The World Trade Organisation (WTO) has endorsed Australia’s plain packaging restrictions on tobacco products.
Australia was the first country to introduce the plain packaging requirement for cigarettes. The rules, which require cigarettes to be sold in dark brown logo-free packaging, were approved in 2011 and came into force the following year.
Indonesia, Cuba, the Dominican Republic and Honduras later filed challenges to the rules at the WTO. Indonesia claimed that the measures create unnecessary barriers to trade and prevent trademark owners from enjoying benefits conferred by their marks.
But yesterday, June 28, the WTO rejected those arguments and backed Australia’s contention that its rules don’t violate international trade law because they qualify as legitimate public health measures.
In May last year, WIPR reported that the WTO had upheld Australia’s plain packaging restrictions, with two people “close to the situation” confirming the WTO’s decision to Bloomberg.
That has now been confirmed with the official announcement.
The parties will be permitted to appeal against the decision. According to Reuters, Honduras said that the ruling contained a number of legal and factual errors and that the country is intending to appeal against the decision.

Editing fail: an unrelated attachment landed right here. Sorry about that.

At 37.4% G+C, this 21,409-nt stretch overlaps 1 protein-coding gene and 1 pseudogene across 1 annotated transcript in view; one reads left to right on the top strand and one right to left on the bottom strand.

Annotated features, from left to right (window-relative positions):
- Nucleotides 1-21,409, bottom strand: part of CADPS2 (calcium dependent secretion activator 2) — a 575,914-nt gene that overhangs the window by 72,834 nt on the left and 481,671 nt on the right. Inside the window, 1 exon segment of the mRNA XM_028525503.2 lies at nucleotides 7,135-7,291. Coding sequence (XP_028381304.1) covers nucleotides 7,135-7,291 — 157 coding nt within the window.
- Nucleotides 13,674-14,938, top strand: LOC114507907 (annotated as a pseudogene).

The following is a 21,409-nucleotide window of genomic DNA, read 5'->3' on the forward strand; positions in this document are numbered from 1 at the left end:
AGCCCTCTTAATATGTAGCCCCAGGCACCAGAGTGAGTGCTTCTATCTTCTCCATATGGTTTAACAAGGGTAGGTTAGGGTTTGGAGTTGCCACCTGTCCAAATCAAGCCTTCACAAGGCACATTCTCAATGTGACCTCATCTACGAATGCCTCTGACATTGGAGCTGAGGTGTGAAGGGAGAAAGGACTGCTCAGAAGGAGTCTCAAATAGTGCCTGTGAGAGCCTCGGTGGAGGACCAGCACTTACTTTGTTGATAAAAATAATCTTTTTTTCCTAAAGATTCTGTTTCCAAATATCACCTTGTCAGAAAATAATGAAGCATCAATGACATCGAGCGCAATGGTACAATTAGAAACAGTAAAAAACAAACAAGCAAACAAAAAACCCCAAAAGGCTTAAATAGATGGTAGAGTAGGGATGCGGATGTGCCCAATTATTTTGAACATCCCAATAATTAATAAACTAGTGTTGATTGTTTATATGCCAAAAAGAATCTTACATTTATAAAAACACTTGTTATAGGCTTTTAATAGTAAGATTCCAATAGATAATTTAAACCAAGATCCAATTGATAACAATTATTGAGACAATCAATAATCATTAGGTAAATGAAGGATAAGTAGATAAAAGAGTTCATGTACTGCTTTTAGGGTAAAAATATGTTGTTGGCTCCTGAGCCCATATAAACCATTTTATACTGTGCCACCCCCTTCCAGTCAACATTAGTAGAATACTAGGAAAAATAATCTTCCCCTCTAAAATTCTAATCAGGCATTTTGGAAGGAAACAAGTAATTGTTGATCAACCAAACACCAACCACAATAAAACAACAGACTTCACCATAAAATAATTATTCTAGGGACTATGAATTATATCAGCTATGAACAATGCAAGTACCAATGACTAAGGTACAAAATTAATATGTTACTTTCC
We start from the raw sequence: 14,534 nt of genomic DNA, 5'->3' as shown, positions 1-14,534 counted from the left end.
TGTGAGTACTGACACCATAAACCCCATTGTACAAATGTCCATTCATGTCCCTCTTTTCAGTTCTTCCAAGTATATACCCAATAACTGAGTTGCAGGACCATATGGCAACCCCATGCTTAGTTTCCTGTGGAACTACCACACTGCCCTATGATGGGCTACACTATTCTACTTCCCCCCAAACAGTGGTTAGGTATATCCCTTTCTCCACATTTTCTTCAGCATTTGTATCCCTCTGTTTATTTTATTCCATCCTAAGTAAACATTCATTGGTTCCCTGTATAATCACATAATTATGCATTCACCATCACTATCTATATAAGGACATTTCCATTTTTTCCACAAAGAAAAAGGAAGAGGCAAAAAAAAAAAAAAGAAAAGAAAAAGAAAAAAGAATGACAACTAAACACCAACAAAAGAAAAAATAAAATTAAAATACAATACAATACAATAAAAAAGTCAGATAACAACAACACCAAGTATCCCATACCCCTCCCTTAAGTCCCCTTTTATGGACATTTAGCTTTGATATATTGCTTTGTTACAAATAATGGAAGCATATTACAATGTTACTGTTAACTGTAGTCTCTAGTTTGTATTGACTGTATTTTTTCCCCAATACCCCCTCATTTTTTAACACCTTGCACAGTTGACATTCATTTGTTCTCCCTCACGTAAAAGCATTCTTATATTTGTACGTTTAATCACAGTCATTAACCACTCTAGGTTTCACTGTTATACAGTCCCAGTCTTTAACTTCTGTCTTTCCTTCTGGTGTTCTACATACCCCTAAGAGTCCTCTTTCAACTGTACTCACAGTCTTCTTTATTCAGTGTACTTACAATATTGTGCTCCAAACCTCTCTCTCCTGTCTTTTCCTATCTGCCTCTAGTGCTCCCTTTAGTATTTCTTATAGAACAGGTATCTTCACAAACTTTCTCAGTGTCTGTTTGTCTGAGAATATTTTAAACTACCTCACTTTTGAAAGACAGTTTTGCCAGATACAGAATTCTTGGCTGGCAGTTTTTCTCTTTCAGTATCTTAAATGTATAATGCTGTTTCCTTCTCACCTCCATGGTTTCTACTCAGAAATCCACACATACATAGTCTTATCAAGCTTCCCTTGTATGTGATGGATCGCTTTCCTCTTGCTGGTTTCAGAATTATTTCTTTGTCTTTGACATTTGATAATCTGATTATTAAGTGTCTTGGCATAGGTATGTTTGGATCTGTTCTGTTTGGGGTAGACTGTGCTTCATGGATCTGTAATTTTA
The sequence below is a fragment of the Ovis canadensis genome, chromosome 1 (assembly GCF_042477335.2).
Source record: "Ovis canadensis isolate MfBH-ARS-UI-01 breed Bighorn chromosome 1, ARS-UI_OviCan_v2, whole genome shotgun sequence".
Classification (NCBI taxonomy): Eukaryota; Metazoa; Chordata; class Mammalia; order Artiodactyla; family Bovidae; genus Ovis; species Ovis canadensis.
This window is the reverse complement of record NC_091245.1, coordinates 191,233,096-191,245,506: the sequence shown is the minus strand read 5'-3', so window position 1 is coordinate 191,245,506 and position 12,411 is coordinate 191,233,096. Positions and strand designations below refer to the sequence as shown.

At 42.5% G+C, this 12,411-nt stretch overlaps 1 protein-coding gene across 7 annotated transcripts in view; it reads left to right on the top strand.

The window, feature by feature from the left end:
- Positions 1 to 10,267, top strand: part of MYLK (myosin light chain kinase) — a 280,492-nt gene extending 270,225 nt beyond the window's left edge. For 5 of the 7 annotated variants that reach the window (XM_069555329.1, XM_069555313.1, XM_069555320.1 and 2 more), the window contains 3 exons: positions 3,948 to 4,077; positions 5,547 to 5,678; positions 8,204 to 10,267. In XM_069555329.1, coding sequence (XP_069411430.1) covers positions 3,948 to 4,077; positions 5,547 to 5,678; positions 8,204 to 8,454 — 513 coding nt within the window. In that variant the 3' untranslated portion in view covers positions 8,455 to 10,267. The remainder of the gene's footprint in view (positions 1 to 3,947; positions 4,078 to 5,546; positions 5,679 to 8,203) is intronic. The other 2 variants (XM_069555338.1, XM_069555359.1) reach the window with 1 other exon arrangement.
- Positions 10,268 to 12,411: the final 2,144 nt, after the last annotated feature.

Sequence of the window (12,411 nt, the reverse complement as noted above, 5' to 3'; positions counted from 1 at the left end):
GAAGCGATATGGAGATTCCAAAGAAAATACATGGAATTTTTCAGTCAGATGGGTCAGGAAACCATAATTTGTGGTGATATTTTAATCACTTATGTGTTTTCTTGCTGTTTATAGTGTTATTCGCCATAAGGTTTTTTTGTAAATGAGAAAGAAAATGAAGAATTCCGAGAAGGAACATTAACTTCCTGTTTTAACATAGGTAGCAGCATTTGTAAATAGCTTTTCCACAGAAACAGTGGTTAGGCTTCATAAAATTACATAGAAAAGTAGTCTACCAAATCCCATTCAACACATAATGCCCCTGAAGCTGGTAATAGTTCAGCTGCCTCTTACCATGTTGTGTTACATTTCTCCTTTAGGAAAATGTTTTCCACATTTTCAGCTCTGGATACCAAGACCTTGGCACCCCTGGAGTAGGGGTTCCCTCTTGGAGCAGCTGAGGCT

Tedros Adhanom Ghebreyesus, director general of the World Health Organization, tweeted that this was another “big victory for tobacco control”.
“This gives countries comfort to introduce plain packaging to make tobacco less attractive and save lives,” he added.
Some countries, including the UK, have followed Australia’s example and introduced plain packaging measures.
In April last year, the UK Supreme Court refused to allow an appeal from the tobacco industry in a final domestic decision on plain packaging.
Since May 21, 2017, all cigarettes sold in the UK must have standardised packaging—an olive green colour, with large images of health warnings covering 65% of the front and back of every packet.